5 µm sections of formalin-fixed, paraffin-embedded liver tissue were stained with H&E. Liver histopathology was graded according to steatosis magnitude (both macro- and micro-vesicular fat accumulation), and the degree of liver inflammation severity as described previously (15,44). Briefly, the degree of steatosis was graded 0-4 (grading 0≤5%, 1=5-25%, 2=26-50%, 3=51-75%, 4>75%), based on the average percent of fat-accumulated hepatocytes per field at 100× magnification under H&E staining in 20 random fields. Inflammatory foci which mainly constitute mononuclear inflammatory cells were evaluated by the number of inflammatory-cell clusters in 20 random fields at 100× magnification, as reported as number of inflammatory foci per cm2. Preneoplastic lesions were evaluated and presented by the incidence and number of basophilic and eosinophilic foci per cm2 in 20 random fields at 100× magnification (45).
Protein isolation and western blotting
Liver sections were lysed in cold whole cell lysis buffer (25 mM Hepes at Ph =7.5, 300 mM NaCl, 1.5 mM MgCl2, 1 mM EDTA, 10% glycerol, 1% Triton X-100) containing protease inhibitors. The lysates were centrifuged at 15,000 ×g for 10 min at 4 °C, and the supernatant used. The protein concentration of the supernatant was measured by the Coomassie Plus protein quantification method (Thermo Fisher Scientific, USA). For western blotting analysis, equal amounts of protein (50 µg) of each sample were boiled in reducing Laemmli sample buffer and resolved by 8-10% SDS-PAGE. Proteins were then transferred onto Immobilon-P membranes (Millipore Corporation, MA, USA) blocked with 5% non-fat milk in TBST buffer, and incubated with selected primary antibody: acetylated-FoxO1, forkhead box protein O1 (FoxO1), SIRT1, proliferator-activated receptor gamma, coactivator 1 alpha (PGC1α) (Santa Cruz, TX, USA), NF-κB, phosphorylated NF-κB and CYP2E1 (Cell signaling, MA, USA), and respective second antibodies (Santa Cruz, TX, USA). Proteins were detected by a horseradish peroxidase-conjugated secondary antibody (Bio-Rad, CA, USA). The specific bands were visualized by a Super Signal West Pico Chemiluminescent Substrate Kit (Pierce, IL, USA) according to the manufacturer’s instructions. glyceraldehyde-3-phosphate dehydrogenase (GAPDH) antibody was used as internal control. Intensities of protein bands were quantified using GS-710 Calibrated Imaging Densitometer (Bio-Rad, CA, USA).
RNA extraction and quantitative real-time PCR (qRT-PCR)
Total RNA was extracted from frozen liver sections with Trizol reagent (Invitrogen, NY, USA), as previously described (15). cDNA was prepared from the RNA samples using M-MLV reverse transcriptase (Invitrogen, NY, USA) and an automated thermal cycler PTC-200 (MJ Research, USA). qRT-PCR was performed using FastStart Universal SYBR Green Master (ROX) (Roche, USA). Relative gene expression was determined using the 2-∆∆CT method. The sequences for TNFα, IL-6 and IL-1β were: tumor necrosis factor alpha (Tnf-α) forward-CAAACCACCAAGTGGAGGAG, reverse-CGGACTCCGCAAAGTCTAAG; IL-6 forward-GGATACCACTCCCAACAGACCT, reverse-GCCATTGCACAACTCTTTTCTC; IL-1β forward-AGCCAAGCTTCCTTGTGCAAGTGT, reverse-GCAGCCCTTCATCTTTTGGGGTCC. GAPDH was used as internal control, and the sequences were: forward 5'-ATCACCATCTTCCAGGAGCGA-3' and reverse 5'-AGCCTTCTCCATGGTGGTGAA-3'.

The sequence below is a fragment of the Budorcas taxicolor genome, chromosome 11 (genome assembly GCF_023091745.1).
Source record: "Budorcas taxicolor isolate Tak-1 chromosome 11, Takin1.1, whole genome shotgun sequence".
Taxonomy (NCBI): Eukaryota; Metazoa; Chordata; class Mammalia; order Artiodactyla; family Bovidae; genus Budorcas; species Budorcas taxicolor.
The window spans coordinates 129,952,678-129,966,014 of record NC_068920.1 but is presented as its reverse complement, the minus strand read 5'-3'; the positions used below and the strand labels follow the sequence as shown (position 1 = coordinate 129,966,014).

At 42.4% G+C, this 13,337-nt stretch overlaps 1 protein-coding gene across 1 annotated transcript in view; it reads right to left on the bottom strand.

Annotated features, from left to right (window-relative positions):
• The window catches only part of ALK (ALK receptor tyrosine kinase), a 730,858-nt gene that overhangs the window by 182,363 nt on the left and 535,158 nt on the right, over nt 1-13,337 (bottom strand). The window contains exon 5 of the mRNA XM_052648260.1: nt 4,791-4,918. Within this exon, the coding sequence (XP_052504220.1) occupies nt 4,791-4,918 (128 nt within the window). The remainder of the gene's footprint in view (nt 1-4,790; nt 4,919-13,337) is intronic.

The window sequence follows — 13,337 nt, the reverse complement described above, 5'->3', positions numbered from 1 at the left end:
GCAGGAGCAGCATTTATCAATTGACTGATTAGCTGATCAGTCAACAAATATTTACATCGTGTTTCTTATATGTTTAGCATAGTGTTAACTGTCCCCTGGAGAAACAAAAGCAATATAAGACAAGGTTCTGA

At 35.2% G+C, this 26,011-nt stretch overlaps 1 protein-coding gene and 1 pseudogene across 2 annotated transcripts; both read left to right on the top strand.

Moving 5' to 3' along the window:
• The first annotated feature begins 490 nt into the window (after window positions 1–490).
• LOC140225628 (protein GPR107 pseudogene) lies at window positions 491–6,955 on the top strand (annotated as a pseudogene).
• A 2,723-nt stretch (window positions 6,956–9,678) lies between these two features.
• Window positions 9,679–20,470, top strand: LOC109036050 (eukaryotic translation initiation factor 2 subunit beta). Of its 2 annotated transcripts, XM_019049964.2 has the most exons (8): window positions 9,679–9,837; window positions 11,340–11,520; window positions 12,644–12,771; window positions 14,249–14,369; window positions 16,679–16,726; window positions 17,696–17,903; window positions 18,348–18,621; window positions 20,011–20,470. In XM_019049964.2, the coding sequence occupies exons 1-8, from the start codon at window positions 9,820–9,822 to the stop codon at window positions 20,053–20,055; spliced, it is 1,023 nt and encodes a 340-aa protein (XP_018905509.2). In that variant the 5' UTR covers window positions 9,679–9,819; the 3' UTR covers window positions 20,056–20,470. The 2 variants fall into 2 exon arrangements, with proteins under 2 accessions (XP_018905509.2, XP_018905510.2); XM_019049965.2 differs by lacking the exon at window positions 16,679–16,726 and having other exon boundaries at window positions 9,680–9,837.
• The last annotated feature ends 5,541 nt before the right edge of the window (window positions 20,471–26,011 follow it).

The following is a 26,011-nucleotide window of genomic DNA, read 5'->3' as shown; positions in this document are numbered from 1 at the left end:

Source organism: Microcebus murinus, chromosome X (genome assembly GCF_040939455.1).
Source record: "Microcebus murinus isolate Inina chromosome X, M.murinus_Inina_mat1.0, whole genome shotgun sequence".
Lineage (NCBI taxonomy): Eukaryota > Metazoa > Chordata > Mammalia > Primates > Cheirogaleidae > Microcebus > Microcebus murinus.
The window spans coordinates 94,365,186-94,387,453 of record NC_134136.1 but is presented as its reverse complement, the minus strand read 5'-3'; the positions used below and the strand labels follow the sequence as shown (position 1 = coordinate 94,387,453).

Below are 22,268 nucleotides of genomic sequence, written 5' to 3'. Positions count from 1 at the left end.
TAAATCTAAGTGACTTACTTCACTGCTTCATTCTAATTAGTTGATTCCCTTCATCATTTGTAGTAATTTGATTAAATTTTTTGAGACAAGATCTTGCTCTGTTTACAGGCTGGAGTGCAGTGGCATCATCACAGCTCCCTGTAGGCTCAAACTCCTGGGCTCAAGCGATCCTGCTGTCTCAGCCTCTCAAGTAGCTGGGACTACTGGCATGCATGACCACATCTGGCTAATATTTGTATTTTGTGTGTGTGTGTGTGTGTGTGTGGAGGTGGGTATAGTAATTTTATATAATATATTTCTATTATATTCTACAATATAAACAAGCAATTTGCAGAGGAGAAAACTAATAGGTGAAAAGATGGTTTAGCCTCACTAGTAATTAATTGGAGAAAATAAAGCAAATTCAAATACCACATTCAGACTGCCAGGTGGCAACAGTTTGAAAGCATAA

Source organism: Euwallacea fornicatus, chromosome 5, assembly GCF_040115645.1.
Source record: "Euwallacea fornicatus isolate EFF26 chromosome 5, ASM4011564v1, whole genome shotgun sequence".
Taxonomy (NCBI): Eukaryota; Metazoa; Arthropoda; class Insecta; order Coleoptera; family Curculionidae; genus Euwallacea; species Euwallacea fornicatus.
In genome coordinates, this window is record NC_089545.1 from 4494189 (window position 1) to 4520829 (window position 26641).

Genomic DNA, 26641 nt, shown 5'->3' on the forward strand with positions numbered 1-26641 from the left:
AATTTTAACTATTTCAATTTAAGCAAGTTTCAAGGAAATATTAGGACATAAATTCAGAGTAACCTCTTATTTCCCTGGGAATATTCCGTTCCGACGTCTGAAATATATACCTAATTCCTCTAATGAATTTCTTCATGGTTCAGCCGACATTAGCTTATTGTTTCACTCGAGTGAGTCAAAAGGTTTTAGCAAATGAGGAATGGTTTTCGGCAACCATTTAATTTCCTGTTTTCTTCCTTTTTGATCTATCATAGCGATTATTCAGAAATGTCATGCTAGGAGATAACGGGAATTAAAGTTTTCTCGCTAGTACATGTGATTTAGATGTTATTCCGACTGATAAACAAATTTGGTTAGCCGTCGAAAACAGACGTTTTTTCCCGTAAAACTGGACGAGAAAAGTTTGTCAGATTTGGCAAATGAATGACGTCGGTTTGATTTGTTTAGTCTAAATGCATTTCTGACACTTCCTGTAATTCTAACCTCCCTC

Hepatic NAD/NADH ratio evaluation
Quantification of oxidized nicotinamide adenine dinucleotide (NAD) and reduced nicotinamide adenine dinucleotide (NADH) in the liver was carried out using NAD/NADH assay kit from BioVision (Milpitas, CA, USA), according to the manufacturer’s instructions. Briefly, livers were snap frozen in liquid nitrogen and extracted at 4 °C with extraction buffer provided with the NAD/NADH assay kit. NAD and NADH values were normalized by protein concentration.
Graph Pad Prism (Graph Pad Software, CA, USA) was used to perform the statistical analysis, and resulting values were expressed as mean ± SEM or mean ± SD, as indicated in the footnotes. Group means were compared using one-way ANOVA analysis with adjustments for multiple comparisons. P value was set at 0.05 for the comparisons to reach statistical significance. Different letters indicate significant differences between groups.
Luteolin inhibited steatosis and DEN-initiated ethanol promoted hepatic carcinogenesis
Ethanol fed groups had significantly lower final body weight and significantly higher liver weight in comparison to Control and Control + DEN groups (Table 1). Luteolin had no significant effect on final body weight or liver weight when comparing DEN + EtOH and DEN + EtOH + L groups (Table 1).
Regarding pathology data, all mice in DEN + EtOH group developed steatosis (62% in grade 1 and 39% in grade 2, Figure 2). Luteolin inhibited steatosis in DEN + EtOH + L group, in which 20% of mice presented steatosis in grade 2, 70% with grade 1 and 10% had no steatosis (Figure 2). In DEN injection group without ethanol feeding, one animal presented steatosis in grade 1 (DEN + Control, Figure 2) and steatosis was not detected in the Control group. Similarly, preneoplastic foci, markers of precancerous lesions, were not observed in the absence of ethanol in DEN-injection group (DEN + Control, Figure 3A). DEN + EtOH group showed incidence of 54% of preneoplastic foci (Figure 3A). Preneoplastic foci were not detected after luteolin supplementation (DEN + EtOH + L group and in Control and DEN + Control groups (Figure 3A).